There are five candidates who have scored over 60% of their runs in boundaries during the past two seasons.
Of these candidates only Vince has not opened the batting, with all the runs included in this analysis coming from when he batted at three. He is also the only player who isn’t left-handed.
48% of Vince’s boundary runs came as a result of drives, with Luke Wells (45%) and Ben Slater (41%) also scoring a high proportion of their boundaries off the drive.
As displayed by each player’s spray chart against fast seamers below, while this trio scored heavily through the covers, Jennings and Stoneman scored a higher proportion of boundaries square of the wicket, with the Surrey man also scoring a noticeable proportion of runs on the leg side.
Of these players, Jennings also stands out as he scored the most boundary runs of any player through steering shots (60) and hooks (20), whilst he also scored 32 runs with reverse sweeps against spinners.
The remaining two players averaging over 40, Daryl Mitchell and Joe Denly, would be considered outside bets to open in the Ashes, however there is a chance Denly will bat at three after scoring a half-century from that position in England’s last Test against the West Indies.
Denly is currently away in the IPL with Kolkata Knightriders, which will limit his opportunities to play first-class matches early in the season. He also hasn’t opened since 2015.
However the Kent man stands out as being the player who scores the highest proportion of runs with a straight bat (29%) and the highest proportion of runs scored with the drive (51%) when batting in the top three. However like Rhodes he has a vulnerability to being dismissed lbw or bowled, having been out to wicket-to-wicket deliveries 13 times in 26 innings.
Since 2017 Mitchell is the player with the most innings as an opener in county cricket, coming second only to Burns in runs scored.
Whilst the Worcestershire man has scored 11 hundreds during the last two years, with numbers similar to Alastair Cook in the Championship for strike rate (56.4) dot ball % (72) and balls per boundary (13.3), he is the most vulnerable to being dismissed early. He has been dismissed 17 times in his first 20 deliveries, which is nearly once every three innings, with two thirds of all his dismissals coming against fast seam.
60% of these dismissals were caught behind or in the slips, which suggests he may be vulnerable against the moving ball early on, which would be something an Australia seam attack would look to exploit.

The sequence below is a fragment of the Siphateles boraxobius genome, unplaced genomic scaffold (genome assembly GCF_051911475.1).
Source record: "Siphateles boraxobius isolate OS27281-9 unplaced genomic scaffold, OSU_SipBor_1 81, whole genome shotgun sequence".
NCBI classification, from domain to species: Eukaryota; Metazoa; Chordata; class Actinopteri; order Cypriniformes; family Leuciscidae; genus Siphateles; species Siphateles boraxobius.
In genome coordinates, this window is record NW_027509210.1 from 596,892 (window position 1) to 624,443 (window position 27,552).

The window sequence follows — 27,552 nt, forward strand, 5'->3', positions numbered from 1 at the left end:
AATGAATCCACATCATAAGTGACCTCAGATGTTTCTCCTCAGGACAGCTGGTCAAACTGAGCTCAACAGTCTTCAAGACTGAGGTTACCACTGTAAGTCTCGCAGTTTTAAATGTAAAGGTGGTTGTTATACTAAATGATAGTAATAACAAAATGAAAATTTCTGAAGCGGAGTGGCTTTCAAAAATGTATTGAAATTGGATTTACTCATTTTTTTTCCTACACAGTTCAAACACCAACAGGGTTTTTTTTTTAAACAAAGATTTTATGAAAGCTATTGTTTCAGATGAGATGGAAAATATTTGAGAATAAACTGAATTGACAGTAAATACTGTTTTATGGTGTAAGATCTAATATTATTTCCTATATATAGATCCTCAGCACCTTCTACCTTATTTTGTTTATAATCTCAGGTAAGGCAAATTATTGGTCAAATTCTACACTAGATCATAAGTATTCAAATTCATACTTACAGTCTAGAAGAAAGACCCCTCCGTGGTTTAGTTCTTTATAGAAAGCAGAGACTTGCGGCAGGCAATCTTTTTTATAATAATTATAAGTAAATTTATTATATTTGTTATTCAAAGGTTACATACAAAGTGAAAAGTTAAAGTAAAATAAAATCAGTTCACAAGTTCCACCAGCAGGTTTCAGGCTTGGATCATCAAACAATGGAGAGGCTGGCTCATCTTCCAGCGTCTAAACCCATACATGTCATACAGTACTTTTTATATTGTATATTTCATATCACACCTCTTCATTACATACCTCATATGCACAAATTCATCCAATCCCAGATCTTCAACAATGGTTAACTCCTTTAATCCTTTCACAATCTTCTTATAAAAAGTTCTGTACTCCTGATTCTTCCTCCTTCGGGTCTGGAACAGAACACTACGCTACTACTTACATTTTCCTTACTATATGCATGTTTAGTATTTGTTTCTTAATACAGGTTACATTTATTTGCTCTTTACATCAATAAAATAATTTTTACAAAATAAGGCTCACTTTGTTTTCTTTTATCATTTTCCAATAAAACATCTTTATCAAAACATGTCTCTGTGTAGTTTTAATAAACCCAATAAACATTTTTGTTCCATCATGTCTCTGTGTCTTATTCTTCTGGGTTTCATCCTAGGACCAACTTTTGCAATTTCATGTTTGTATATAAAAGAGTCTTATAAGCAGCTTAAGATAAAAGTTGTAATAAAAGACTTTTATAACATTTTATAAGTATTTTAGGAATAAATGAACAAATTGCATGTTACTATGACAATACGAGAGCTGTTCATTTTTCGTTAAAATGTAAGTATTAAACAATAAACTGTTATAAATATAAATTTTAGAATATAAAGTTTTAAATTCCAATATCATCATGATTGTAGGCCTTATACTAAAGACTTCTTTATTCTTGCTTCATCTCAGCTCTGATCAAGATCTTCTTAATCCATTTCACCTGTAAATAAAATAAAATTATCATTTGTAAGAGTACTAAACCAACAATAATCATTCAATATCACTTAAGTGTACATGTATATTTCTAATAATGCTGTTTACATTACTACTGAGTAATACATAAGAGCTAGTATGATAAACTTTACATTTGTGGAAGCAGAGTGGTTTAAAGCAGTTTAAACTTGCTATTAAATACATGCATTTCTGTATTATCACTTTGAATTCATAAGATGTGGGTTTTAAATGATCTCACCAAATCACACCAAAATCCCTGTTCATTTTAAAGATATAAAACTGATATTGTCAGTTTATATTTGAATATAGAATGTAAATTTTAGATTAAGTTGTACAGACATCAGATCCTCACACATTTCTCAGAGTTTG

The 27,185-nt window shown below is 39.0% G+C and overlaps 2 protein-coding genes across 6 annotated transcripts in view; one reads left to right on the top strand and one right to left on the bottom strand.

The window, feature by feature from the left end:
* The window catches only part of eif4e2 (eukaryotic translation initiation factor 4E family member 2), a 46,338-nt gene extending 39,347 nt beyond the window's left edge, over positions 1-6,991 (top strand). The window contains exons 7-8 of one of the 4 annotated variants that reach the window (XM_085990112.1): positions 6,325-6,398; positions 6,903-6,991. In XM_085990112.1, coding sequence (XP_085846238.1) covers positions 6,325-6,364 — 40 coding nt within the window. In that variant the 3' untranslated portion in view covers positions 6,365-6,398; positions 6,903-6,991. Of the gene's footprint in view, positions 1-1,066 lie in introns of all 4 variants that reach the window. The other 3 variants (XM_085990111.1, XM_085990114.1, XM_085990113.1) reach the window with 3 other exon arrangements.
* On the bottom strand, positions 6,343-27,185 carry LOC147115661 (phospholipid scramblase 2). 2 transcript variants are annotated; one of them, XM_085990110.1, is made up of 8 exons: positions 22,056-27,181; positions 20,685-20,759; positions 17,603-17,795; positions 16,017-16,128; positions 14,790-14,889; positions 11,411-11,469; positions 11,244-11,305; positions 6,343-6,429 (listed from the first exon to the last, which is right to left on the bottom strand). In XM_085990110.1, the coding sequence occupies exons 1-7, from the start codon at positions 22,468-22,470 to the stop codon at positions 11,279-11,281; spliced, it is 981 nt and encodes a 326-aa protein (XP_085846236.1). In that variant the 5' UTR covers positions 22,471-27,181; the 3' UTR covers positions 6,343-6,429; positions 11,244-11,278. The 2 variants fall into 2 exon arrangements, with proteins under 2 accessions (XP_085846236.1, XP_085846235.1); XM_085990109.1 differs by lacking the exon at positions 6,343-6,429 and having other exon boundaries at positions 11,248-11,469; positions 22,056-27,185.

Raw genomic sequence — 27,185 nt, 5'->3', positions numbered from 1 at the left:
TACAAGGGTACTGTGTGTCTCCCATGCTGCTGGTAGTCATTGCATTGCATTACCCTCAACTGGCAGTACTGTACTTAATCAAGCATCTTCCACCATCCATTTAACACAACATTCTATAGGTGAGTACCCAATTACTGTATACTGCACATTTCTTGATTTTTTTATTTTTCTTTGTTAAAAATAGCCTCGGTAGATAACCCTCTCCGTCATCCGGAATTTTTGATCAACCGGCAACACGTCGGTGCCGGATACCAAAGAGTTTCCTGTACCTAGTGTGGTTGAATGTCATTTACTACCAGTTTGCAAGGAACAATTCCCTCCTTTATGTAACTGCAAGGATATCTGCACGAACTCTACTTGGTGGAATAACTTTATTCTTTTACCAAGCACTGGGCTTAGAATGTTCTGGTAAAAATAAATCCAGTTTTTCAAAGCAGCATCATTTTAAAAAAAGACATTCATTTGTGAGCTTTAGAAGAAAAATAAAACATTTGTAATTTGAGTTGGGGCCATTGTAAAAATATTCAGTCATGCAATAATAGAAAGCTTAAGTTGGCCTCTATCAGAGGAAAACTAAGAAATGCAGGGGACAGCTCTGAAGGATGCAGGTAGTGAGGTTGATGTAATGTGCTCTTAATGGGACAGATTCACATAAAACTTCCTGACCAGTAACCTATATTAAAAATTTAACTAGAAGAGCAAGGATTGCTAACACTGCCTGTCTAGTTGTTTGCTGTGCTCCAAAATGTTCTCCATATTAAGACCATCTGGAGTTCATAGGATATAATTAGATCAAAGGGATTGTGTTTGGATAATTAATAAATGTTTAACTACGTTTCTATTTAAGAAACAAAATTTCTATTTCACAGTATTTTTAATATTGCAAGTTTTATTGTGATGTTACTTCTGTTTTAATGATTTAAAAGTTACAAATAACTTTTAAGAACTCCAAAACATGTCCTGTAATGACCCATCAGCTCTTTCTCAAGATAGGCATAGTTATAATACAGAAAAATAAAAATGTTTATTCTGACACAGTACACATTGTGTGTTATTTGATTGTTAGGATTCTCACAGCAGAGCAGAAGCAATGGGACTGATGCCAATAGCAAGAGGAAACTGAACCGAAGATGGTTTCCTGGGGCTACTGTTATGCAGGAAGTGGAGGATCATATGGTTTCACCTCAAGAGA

Given the recent lack of English-qualified players averaging 40 at the top of the order in the Championship, especially in Division One, strong performances over the next four months could put several players in the frame for Ashes selection.
During their winter Tests, England selected two left handers in five out of six matches, playing in conditions very different to those at home. However it is worth noting that whilst they were generally watchful, with average strike rates of 43.8 and 22.6 balls for every boundary collectively, they were only averaging 58.3 balls per innings which meant they weren’t scoring quickly whilst failing to consistently bat for long periods.
In the series with India last year, Cook and Jennings were also both noticeably less aggressive in their approach compared to Lokesh Rahul and Shikhar Dhawan.
If England are going to continue to look at picking two openers who naturally want to occupy the crease for long periods, then the two current incumbents may be in a strong position to retain their places, especially if they maintain last year’s domestic form. However if Sibley continues his form from the second half of last season and England wish to switch to a right/left hand combination, he may come under consideration.
Alternatively, if they want to pick at least one opener who looks to score more quickly, early season runs by Vince and Stoneman could bring them back into contention, especially given that Vince has outlined his intention to open for Hampshire.
The other alternative would be to bring in a player from the One-Day set-up, such as Jason Roy, however the Surrey man has only played five first-class matches in two years and not opened in the Championship since 2013.
Another outside name not mentioned in this blog would be Kent’s Zak Crawley. The 21-year old averaged over 50 from nine innings as an opener last season, with a strike rate of 65. Now in Division One, strong performances against top-flight attacks may bring him to the attention of the selectors.
With no-one having nailed down a position in the national side for several years, now would be a convenient time for one of these players to hit form and maintain it for a sustained period.